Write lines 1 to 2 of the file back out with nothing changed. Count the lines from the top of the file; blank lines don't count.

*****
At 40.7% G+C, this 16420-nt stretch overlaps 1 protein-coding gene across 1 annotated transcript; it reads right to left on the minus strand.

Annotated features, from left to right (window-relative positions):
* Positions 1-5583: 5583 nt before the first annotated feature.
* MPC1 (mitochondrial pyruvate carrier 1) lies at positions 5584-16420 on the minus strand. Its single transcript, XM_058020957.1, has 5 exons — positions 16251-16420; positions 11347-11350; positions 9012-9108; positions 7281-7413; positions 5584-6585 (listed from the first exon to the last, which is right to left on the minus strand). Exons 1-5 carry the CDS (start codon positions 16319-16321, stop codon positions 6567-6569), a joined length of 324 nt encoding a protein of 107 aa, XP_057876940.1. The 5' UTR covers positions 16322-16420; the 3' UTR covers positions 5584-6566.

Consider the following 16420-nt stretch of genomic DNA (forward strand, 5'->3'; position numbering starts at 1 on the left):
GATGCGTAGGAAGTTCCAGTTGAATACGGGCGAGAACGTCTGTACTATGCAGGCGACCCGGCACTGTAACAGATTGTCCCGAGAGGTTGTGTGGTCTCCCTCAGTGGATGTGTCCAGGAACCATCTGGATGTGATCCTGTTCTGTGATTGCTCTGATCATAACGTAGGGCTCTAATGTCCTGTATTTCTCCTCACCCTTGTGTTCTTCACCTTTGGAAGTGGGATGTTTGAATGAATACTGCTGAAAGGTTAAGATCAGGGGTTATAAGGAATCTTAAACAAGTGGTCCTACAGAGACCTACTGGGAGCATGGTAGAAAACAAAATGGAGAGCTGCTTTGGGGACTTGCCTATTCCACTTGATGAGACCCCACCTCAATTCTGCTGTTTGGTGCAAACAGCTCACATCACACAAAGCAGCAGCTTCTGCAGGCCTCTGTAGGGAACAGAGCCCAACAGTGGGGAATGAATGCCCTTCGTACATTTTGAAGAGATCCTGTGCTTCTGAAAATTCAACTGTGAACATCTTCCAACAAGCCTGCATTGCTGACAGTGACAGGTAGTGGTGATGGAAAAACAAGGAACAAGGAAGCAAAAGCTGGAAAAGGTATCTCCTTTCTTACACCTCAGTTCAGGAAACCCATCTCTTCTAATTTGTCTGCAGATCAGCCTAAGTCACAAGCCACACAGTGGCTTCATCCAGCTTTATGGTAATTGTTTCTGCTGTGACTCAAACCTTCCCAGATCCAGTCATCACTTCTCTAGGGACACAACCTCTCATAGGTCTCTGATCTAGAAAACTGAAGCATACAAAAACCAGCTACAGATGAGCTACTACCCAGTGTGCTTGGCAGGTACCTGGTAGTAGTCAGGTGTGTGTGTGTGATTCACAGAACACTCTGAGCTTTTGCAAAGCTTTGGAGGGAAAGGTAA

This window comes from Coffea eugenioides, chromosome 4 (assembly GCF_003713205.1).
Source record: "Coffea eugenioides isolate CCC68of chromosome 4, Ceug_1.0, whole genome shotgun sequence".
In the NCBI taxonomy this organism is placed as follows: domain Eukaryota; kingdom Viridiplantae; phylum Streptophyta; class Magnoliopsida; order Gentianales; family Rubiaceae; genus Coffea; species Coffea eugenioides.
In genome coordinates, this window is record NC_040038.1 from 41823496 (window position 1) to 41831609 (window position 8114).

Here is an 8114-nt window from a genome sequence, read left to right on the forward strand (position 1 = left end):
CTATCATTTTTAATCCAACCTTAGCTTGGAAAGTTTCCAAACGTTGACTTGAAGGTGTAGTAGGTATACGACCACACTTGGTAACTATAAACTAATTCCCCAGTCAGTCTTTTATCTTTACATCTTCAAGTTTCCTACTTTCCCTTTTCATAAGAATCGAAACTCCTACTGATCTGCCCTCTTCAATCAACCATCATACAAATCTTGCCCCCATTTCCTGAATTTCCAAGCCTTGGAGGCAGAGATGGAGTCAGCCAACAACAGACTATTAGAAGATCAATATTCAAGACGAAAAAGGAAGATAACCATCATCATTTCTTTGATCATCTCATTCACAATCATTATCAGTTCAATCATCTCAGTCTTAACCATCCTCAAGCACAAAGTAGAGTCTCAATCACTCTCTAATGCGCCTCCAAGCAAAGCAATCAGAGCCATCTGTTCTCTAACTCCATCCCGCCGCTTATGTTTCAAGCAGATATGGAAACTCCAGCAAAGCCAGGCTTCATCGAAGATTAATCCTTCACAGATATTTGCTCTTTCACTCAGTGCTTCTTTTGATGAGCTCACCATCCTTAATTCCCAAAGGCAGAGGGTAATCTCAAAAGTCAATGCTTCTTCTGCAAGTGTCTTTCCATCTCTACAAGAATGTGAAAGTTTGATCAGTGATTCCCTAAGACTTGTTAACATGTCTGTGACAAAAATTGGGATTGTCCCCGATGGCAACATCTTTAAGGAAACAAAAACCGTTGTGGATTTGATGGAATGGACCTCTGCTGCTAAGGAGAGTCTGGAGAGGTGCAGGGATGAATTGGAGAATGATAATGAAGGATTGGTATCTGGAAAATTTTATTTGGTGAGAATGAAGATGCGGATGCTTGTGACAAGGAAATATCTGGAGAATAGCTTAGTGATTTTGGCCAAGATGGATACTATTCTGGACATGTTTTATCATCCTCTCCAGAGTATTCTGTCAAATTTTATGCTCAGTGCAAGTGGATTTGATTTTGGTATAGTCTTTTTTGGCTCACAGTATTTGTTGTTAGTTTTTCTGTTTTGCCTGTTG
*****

At 40.7% G+C, this 16420-nt stretch overlaps 1 protein-coding gene across 1 annotated transcript; it reads right to left on the minus strand.

Annotated features, from left to right (window-relative positions):